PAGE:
1. Explain parts of a personal computer: CPU, monitor, keyboard, mouse, modem and printer.
  2. Demonstrate how to start up and shut down a computer properly.
  3. Create and print a document.
Okay, so as the article goes on, they do mention that this award is for Tiger, Wolf, Bear and Webelos Scouts, but it never states the AGES of those boys.  And it does talk a bit about the actual requirements.

But the title and opening paragraphs sure give the impression that this is for Boy Scouts.  

Is it a good thing for BSA to be encouraging video games?  I don't know.  But I don't see how this is any worse than awarding a child a belt loop for playing marbles or taking care of his dog.  Because Cub Scouts is supposed to be about family.  And it is supposed to be about having fun.  And it is supposed to be about beginning to learn things like time management, personal responsibility, budgeting, and balance (among other things).  It seems to me that the Video Games Belt Loop is accomplishing that.

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Michelle Smith said...

Great post. I had heard of this new activity badge, yet since our son just crossed over we didn't talk about this much.

Honestly, I think the requirements and emphasis on balancing time and being responsible is great. Although my son is not one of them, most cub scouts I observed in our pack did seem to play hand-held games or have other video games at home which they played quite a bit.

I know our pack and troop have had rules about not allowing them on camp outs and so forth, but they were still pulled out before and after den meetings and pack meetings.

The requirements for this badge are stated in such a way as to keep the parents involved in guiding the boys to learn responsibility with engaging in playing video games. So, I suppose I can say that I like the way BSA has set it up, even if I'm not completely thrilled with its inclusion.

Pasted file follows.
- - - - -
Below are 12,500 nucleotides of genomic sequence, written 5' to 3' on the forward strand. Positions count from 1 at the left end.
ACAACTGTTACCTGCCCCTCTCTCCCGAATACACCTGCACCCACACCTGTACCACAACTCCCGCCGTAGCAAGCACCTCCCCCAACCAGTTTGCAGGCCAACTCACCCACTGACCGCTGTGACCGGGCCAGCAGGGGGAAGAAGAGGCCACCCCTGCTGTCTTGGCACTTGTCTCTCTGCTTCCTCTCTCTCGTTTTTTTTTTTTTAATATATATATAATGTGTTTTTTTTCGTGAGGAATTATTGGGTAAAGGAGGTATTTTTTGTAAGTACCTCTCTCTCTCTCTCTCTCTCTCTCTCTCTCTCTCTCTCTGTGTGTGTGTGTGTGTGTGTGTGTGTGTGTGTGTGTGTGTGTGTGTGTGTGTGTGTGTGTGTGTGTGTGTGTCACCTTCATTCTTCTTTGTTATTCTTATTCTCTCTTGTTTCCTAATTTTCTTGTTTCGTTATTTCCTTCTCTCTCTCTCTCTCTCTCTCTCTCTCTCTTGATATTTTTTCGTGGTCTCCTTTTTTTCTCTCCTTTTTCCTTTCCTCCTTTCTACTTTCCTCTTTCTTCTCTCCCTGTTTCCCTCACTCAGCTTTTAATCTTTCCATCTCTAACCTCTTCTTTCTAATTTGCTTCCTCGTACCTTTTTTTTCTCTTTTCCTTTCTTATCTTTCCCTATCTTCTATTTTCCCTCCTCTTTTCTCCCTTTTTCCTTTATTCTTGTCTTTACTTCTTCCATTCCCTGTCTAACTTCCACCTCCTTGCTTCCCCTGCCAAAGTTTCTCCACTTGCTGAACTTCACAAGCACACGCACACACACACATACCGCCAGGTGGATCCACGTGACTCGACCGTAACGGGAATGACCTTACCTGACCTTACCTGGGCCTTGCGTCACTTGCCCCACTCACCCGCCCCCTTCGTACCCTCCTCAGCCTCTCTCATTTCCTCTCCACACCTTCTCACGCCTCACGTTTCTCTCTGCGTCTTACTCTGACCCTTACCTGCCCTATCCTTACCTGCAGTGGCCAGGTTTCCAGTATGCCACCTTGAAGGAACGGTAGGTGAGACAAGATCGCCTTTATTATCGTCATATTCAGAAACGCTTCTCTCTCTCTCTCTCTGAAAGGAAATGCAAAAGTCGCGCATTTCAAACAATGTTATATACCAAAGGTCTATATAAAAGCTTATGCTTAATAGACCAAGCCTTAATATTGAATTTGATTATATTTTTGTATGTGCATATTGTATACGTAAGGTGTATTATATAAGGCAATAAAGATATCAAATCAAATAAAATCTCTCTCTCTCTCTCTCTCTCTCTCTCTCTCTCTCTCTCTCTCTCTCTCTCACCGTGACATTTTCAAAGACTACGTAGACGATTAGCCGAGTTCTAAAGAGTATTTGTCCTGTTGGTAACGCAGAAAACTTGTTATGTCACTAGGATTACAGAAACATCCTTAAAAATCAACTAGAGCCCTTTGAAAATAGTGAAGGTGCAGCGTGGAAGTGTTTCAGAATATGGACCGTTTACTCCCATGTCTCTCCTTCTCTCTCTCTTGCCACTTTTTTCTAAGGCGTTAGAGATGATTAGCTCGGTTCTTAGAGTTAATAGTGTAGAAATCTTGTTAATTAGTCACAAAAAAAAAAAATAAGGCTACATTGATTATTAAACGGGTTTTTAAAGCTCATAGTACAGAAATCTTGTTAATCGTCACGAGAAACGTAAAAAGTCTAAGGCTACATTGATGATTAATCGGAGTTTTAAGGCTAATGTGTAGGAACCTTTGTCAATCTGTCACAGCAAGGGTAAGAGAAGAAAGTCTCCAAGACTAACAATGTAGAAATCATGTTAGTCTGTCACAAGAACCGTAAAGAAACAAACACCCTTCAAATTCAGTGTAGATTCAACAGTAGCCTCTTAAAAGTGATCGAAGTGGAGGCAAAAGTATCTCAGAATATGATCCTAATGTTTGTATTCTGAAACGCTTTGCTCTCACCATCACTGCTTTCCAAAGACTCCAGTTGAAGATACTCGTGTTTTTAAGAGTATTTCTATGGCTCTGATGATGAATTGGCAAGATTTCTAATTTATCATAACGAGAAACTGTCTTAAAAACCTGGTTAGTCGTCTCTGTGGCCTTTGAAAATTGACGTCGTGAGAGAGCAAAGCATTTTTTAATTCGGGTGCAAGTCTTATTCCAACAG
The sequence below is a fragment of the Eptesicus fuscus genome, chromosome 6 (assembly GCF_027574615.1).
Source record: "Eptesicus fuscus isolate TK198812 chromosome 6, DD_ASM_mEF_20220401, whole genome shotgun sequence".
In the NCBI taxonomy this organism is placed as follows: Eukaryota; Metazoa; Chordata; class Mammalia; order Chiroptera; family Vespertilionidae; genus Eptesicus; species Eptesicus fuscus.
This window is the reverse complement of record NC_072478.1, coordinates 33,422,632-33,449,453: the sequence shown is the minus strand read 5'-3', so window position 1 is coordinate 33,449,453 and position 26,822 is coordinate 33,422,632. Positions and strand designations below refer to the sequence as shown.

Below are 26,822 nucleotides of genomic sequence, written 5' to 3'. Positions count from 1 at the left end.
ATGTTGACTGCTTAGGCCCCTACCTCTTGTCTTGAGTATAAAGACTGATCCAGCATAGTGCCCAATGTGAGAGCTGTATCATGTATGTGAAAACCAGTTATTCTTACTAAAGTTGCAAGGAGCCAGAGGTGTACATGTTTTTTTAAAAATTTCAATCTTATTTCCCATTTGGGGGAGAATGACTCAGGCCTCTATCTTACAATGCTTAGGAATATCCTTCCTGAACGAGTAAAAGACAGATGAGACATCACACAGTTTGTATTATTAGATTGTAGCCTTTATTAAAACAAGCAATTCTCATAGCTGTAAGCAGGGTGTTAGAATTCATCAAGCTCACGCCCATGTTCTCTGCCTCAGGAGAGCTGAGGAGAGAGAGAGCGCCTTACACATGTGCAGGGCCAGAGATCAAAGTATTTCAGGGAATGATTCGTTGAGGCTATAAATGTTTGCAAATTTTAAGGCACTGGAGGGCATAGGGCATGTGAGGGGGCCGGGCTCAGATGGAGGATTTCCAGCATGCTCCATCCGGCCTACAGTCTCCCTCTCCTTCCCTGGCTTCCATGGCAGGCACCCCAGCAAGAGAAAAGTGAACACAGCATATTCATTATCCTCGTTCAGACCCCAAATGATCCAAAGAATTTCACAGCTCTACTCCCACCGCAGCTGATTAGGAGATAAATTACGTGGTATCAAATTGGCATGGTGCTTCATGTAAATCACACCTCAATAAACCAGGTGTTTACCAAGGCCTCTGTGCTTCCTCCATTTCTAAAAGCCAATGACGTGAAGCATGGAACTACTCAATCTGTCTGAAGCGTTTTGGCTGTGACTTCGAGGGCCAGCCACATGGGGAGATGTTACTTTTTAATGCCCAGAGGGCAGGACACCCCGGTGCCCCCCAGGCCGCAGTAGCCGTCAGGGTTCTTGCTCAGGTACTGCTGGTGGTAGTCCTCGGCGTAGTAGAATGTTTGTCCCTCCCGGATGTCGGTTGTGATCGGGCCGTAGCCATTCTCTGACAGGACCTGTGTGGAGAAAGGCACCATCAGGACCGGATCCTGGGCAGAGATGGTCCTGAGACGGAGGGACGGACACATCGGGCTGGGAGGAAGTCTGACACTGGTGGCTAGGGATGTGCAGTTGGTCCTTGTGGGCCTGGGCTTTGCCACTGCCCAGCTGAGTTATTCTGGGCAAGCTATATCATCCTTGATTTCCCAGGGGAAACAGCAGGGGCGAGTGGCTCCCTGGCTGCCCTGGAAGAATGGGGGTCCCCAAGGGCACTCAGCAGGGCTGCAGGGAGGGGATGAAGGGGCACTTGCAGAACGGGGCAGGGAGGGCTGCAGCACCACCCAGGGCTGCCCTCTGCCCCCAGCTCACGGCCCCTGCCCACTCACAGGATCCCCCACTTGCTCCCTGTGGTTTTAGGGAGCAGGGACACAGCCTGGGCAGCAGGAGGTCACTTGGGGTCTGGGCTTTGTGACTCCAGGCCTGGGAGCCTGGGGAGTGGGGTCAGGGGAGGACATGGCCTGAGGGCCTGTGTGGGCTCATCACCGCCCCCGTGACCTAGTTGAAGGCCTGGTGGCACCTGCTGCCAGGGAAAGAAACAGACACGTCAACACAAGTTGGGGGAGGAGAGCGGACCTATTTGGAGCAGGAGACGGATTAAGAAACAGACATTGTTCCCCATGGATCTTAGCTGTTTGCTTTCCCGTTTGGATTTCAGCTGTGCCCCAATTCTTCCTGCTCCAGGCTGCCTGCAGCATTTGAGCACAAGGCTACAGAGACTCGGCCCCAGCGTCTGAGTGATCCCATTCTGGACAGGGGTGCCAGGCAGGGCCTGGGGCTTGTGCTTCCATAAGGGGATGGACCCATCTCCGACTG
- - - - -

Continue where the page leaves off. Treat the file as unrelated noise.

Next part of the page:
Lori Watson said...

I completely agree! And it drives me crazy when journalists can't be bothered to get their facts straight.

As a homeschool mom currently developing an elective in Gaming for my soon to be high school sophomore, I'd also like to point out that it can be a very educational hobby to study. My son will be discussing the gender and race stereotypes in gaming, as well as developing his own storylines. And the stereotype that anything to do with video games automatically addiction makes me nuts. Along with the obese, glazy eyed kids idea. Grr. Soapbox for me, so I'll be quiet now!

Just meant to say, Hear, Hear! Good post!

Laura O in AK said...

I feel like we've been out of the loop the last few months, so I had no idea there was a new Cub Scout activity belt loop and pin combo. I've got 2 Cub Scouts that will most likely earn this 'fun' one and maybe learn something in the process.

Too bad the media likes to be sensationalist in presentation. Addicted to the Wii....humpth!

Debra said...

Laura -- there are a bunch of new ones... nutrition, reading & writing, disability awareness, good manners, family travel, hiking, hockey, pet care, photography, ummm... horseback riding. And, umm, something else. Team sport. Kickball?

And yeah, my kids don't do a lot of video games, but writing this post up convinced me to encourage Thomas to earn it for crossover. :)

Debra said...

Michelle -- somehow I knew you'd comment on this post! I really think BSA did well with this belt loop. And... ironically enough, Thomas came up to me this evening and asked if he could earn the Video Game belt loop. Of course I said yes...

Debra said...

Lori -- oh, I love it... the gaming elective sounds fantastic. And gender and race stereotypes? Brilliant. Of course, depending on the type of game you are working with, those stereotypes could be really interesting.

I want to hear how your class goes :)